Although I personally wasn’t able to enjoy the day, reading about the campaigns these parishioners were supporting made me think more deeply about the issues of climate and its impact on impoverished people.  They are deeply interlinked and climate change is causing more damage in developing countries than it is in the development world.  Climate change has a strong, negative impact on poor communities, and thus it is important for Catholics and non-Catholics alike to lobby MPs and the Government by asking them to stand in solidarity with creation and our brothers and sisters overseas.

Many thanks to Tony Creed, the organizer for this event, who mentions that all who joined in this outing “had the most wonderful day.”

Acclaimed Electronic Duo Inspire Greenwich Students to Act on Climate Change

By CAFOD – Southwark Office

Thanks to Hal St. John and Cherrie Anderson, founders of the electronic band ‘Ooberfuse’ from Woolwich, students from St. Ursula’s Convent School in Greenwich had a musical workshop on renewable energy.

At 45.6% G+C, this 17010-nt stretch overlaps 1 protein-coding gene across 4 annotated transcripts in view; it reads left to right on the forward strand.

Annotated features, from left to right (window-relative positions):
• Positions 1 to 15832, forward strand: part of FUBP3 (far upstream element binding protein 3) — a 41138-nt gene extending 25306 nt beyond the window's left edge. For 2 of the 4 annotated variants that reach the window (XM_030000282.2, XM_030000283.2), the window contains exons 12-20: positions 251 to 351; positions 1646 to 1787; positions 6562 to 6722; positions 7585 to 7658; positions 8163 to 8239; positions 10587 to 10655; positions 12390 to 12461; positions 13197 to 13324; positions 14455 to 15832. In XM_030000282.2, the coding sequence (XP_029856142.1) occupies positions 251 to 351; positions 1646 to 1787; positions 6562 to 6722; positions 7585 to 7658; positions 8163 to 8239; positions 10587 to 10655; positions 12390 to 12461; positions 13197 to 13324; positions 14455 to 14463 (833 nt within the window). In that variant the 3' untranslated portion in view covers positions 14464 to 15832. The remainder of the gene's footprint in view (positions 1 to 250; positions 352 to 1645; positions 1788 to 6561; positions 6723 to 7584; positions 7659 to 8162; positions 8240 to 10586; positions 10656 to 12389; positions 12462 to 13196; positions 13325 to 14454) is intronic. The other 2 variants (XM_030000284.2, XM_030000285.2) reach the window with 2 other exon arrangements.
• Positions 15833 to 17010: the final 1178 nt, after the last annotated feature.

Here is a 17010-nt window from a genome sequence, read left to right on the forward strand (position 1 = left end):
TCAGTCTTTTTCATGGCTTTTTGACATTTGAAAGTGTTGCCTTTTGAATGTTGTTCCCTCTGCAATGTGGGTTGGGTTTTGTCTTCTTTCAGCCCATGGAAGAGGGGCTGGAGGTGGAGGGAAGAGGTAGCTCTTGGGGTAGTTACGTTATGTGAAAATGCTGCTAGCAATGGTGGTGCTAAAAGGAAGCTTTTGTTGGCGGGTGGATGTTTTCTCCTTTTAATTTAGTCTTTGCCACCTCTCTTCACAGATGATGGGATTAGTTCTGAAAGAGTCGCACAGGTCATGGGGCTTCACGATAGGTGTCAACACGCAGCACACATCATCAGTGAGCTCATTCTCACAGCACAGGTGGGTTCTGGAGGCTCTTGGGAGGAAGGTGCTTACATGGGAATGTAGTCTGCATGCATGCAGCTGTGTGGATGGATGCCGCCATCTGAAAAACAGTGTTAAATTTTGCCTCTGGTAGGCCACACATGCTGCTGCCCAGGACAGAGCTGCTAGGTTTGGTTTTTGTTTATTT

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Students showcasing their lyrics

The critically acclaimed duo visited the school on Monday 10th July, giving students the opportunity to learn about CAFOD’s latest Power To be campaign and the significance of renewable energy for the world’s poorest communities. The students wrote their own lyrics, inspired by the campaign, and even had the chance to sing and showcase their work with Ooberfuse. The school hall may have been a contrast to the band’s latest venues, the Ministry of Sound and the O2, but everyone had a fantastic time.

Both Hal and Cherrie were really pleased with how successful the day was. Hal was especially impressed by the lyrics written by the students. “It is always a tall order to make scientific problems attractive to a young audience, as usually their minds are anywhere else. But it helped that we focused it around things that they already knew about.  The real test was when they were writing their own lyrics but when they read them back and they were such powerful lyrics, it was great to see.”